Researchers from univ of Washington find voltage from trees
Forest fires have caused a lot of havoc, misery and distress over the years for people who have been victims. Researchers at the University of Washington (UW) has thought of an idea to run an electric circuit from the power generated by trees as they feel it should be enough to run wireless sensors that could be used to detect environmental conditions or forest fires and could also be used to gauge a tree’s health. This study is a follow up of last year’s study by a team from Massachusetts Institute of Technology (MIT) that found plants generate a voltage of up to 200 millivolts when one electrode is placed in a plant and the other in the surrounding soil. The team ran a circuit solely off tree power recently and proved their point. The study took a new shape when one of the researchers, Carlton Himes , used nails on the trees and connected a voltmeter to find that big leaf maples generate a steady voltage of up to a few hundred millivolts. The team then developed a boost converter that takes a low incoming voltage and stores it to produce a greater output. The circuit is built from parts measuring 130 nanometers and consumes on average just 10 nanowatts of power during operation.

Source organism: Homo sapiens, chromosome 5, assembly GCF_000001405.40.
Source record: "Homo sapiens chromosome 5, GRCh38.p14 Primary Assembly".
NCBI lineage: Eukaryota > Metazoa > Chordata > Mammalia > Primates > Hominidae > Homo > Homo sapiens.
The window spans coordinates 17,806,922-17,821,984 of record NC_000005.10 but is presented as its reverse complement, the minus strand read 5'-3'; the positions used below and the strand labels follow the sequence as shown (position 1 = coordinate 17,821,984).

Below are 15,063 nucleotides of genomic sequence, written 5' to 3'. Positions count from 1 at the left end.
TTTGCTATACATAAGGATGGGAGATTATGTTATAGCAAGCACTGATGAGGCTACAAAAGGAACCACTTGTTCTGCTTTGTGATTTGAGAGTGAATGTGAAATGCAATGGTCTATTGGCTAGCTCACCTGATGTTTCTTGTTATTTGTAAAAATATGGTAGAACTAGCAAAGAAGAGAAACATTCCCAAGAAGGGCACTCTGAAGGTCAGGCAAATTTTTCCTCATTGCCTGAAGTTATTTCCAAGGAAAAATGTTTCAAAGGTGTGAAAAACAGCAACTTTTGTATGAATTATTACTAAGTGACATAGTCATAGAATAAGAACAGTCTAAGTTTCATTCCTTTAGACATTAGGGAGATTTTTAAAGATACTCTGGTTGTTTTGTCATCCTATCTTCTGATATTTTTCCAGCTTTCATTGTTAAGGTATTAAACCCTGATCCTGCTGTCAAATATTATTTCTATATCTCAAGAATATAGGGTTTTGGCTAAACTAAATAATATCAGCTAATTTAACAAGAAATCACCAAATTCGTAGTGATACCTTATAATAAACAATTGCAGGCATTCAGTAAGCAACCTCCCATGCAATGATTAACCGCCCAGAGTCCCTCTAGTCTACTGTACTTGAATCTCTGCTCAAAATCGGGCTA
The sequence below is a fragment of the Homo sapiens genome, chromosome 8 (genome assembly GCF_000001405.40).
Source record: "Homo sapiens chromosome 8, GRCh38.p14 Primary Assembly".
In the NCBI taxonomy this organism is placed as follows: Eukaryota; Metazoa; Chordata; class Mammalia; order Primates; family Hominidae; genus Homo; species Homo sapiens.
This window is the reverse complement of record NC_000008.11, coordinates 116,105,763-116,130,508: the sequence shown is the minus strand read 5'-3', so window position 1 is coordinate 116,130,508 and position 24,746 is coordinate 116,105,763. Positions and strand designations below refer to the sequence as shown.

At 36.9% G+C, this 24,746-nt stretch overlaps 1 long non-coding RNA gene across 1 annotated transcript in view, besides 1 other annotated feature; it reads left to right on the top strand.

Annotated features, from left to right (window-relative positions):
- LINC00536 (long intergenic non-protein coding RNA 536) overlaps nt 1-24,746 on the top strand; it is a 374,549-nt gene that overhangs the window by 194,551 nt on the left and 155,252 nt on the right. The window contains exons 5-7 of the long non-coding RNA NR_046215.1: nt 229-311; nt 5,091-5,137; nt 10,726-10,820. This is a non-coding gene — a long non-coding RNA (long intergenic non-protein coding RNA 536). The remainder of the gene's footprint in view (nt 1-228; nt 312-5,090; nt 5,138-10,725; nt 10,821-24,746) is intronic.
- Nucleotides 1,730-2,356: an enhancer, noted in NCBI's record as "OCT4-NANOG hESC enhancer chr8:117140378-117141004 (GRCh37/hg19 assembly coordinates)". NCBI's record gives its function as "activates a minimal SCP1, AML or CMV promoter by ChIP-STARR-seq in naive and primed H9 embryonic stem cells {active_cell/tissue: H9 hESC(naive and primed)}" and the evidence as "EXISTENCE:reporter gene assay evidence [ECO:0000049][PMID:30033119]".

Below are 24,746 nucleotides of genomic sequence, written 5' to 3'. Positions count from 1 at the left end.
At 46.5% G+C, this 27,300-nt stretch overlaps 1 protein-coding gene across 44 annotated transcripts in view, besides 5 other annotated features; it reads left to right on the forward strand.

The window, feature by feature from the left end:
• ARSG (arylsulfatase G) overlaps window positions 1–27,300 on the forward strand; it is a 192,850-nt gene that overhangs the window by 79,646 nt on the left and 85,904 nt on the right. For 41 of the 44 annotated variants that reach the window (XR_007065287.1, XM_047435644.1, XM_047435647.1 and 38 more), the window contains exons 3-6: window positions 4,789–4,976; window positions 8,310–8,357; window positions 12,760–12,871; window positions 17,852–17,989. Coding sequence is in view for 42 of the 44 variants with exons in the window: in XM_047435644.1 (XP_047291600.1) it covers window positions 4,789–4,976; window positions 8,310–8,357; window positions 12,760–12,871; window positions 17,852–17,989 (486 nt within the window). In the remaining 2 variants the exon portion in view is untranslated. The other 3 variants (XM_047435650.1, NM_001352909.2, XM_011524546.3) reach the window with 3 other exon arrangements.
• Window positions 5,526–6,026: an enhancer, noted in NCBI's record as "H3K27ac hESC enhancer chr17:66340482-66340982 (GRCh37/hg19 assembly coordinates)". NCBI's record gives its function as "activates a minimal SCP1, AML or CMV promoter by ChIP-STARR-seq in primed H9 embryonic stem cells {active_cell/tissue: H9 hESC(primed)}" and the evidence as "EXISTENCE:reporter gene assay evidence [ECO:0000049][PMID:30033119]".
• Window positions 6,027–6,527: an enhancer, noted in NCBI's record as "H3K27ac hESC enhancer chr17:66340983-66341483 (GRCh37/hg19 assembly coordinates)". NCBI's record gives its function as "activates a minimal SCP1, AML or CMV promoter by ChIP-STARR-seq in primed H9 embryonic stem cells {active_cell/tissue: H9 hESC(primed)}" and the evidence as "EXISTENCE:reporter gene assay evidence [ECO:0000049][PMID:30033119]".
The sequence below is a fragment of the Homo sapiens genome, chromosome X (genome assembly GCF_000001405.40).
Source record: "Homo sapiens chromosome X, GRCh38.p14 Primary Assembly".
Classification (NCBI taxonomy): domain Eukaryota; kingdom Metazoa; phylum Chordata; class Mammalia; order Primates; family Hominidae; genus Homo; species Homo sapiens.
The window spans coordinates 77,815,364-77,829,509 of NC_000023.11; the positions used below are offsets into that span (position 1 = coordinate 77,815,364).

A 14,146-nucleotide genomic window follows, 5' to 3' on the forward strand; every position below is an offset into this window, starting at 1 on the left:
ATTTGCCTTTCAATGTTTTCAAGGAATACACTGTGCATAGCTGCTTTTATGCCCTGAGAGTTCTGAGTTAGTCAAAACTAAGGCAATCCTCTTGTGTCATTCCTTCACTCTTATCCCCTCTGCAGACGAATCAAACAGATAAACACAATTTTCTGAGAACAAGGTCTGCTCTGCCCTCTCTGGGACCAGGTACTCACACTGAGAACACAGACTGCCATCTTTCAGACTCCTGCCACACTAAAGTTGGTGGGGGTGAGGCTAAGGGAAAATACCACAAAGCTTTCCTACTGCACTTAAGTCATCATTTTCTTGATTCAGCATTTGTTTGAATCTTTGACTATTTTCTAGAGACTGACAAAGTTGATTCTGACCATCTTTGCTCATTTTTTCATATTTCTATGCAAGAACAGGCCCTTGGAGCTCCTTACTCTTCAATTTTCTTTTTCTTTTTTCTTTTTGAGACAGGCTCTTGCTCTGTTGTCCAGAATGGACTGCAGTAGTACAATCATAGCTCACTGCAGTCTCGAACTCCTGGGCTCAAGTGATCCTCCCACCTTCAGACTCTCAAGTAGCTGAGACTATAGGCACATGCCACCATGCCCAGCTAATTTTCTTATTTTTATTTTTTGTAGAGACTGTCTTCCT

The team is not able to say exactly where this voltage in the trees come from but have seen some similarities to what happens in the human body, but with lower speed. This study will appear in the journal, Institute of Electrical and Electronics Engineers’ Transactions on Nanotechnology.